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6 Tips For Lowering Your Heating Bill This Winter

First winter in your new home? Feeling all comfy and cozy? If you’re budgeting this winter, your wallet may be feeling the heat: As temperatures drop, heating bills rise.

You’re not helpless, though. Even if you’re new to this whole home-ownership thing, you can take steps to reduce heating costs. Some of the suggestions are amazingly simple, and none require serious DIY skills or a large monetary payout.

1.    The Heat Is On - Piggyback off heat you’re generating for other purposes. When you’re done baking those famous Christmas cookies in the oven, leave the door open to let heat flow into the room. Don’t close the door when you’re taking a hot shower –- or at least leave it open when you’re done. Allow that steamy goodness to seep into other areas.

Winter Streets

2. Going Down, Down, Down - You may not want to hear this, but it’s a tried-and-true method to reduce energy costs: Turn down your thermostat. Don’t crank it any higher than 68 degrees when you’re home. If you’re cold, do what your dad used to tell you and put on a sweater. Also, make sure your feet are covered with thick socks or slippers. Cold feet lead to a cold body. Don’t stop there. When you’re not at home –- if you’re at work or out of town –- drop that thermostat another 10 to 15 degrees. Just make sure that you keep it at 60 degrees so your pipes won’t freeze! Also, cutting back during working hours and nighttime saves up to 20 percent on your heating bill. Admit it: don’t those savings make that old sweater more attractive? If you’re lucky, your home already has a programmable thermostat. Set it to take care of temperature fluctuations automatically, and you’ll save money without even thinking about it again. If you don’t have this device, they’re not hard to install.

3.    Make A Win-nig Replacement - One of the most effective tips is to replace the “problem spot” such as a drafty, old window. Why? Older windows lose their insulation over time, allowing cold air to creep inside your home. And what do you do when you feel that cold air creep in? Crank up the heat! This is a great project that doesn’t require a massive investment up-front. You can replace 1 or 2 at a time to keep the project cost low, and eventually have newer windows all around your home! If you want to sell your home, this is a sure-fire way to slowly increase your home’s value and as a plus, it’s hard for this type of project to exceed its budget, unlike other renovations.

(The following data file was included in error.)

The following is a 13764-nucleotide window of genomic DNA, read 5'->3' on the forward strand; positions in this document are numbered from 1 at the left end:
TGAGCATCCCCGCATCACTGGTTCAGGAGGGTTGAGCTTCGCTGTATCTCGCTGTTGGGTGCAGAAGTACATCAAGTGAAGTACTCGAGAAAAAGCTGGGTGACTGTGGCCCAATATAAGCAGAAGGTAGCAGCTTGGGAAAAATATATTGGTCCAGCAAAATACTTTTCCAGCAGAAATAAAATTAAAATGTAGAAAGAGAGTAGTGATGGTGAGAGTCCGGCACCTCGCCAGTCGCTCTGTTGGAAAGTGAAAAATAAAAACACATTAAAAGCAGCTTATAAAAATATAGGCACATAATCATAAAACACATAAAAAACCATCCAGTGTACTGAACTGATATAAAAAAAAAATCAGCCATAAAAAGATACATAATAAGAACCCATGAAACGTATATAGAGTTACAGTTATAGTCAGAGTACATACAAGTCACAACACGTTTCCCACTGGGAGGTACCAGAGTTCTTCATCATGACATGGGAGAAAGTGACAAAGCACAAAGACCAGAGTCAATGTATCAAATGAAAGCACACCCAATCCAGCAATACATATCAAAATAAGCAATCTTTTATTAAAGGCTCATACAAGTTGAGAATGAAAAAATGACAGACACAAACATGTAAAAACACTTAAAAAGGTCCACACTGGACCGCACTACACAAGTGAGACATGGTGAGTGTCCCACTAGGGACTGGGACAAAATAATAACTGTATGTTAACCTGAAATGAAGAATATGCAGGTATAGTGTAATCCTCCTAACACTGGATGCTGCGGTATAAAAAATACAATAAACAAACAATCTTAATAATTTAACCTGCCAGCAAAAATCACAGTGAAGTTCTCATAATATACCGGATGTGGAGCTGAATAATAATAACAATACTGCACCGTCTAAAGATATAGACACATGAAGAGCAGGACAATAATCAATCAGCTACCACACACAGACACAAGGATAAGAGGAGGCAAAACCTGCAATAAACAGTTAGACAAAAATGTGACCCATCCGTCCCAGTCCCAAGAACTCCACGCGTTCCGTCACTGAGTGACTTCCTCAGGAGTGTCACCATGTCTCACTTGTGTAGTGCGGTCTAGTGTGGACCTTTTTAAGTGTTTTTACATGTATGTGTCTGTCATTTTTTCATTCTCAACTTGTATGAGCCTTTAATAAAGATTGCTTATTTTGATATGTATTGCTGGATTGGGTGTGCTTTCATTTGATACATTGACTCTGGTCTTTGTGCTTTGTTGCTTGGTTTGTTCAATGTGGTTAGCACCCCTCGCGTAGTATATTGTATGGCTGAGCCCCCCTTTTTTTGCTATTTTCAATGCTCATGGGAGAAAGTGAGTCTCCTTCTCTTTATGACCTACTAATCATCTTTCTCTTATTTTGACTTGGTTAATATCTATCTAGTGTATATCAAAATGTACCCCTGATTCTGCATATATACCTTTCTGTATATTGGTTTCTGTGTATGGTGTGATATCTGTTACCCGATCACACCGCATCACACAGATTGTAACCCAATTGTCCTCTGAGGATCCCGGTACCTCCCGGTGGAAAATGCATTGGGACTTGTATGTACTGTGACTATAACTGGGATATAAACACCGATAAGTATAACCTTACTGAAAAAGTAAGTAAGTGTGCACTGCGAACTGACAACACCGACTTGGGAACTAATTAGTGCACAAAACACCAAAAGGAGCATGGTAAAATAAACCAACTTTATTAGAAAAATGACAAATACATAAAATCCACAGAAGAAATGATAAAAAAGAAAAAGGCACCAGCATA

4.    Cover Up - Another quick fix is installing insulated curtains over your windows. These coverings decrease drafts, heat loss and outside noises. Lower noise won’t save you money, but it might make living next to certain neighbors more pleasant. The most effective curtains use acrylic or high-density foam for their insulating layer. They’re also lined with reflective film that steers heat back to the room. As lovely as those curtains are, keep them open during the day to let solar energy do its thing. Close them at night to lock in heat.

5.    Strip Away - Check the weather stripping around your doors and windows. If it’s getting old, drafts are coming in and heat is going out. Replace stripping when it looks worn, when windows or doors don’t close tightly or when you feel drafts coming in. This is a simple home improvement project. Weather stripping comes in a few different forms. Some are self-adhesive, but others must be nailed or stapled on.

6.    Your Biggest Fan - Ceiling fans are great during the summer, so you might not think about them whenFireplace winter rolls around. However, using fans in cold weather can push warm air down from the ceiling. Just be sure that the fan is spinning in the right direction and at the proper speed. A slow clockwise rotation moves warm air toward you. Let the fan run counterclockwise in warm weather to feel a cooling breeze.

Look to the Future - Once you get the hang of being a homeowner, you’ll uncover more ways to lower heating costs. You can install insulation, check your ductwork, fix electrical boxes, plug holes and adjust your water heater! But there are only so many hours in the day. Taking simple steps now is bound to impact upcoming heating bills. Getting a head start gives you time to plan bigger and better changes. Soon you’ll be dreaming of double-pane thermal windows and energy audits. 

Guest post by Megan Wild. Megan writes about home improvement and decor at Your Wild Home.

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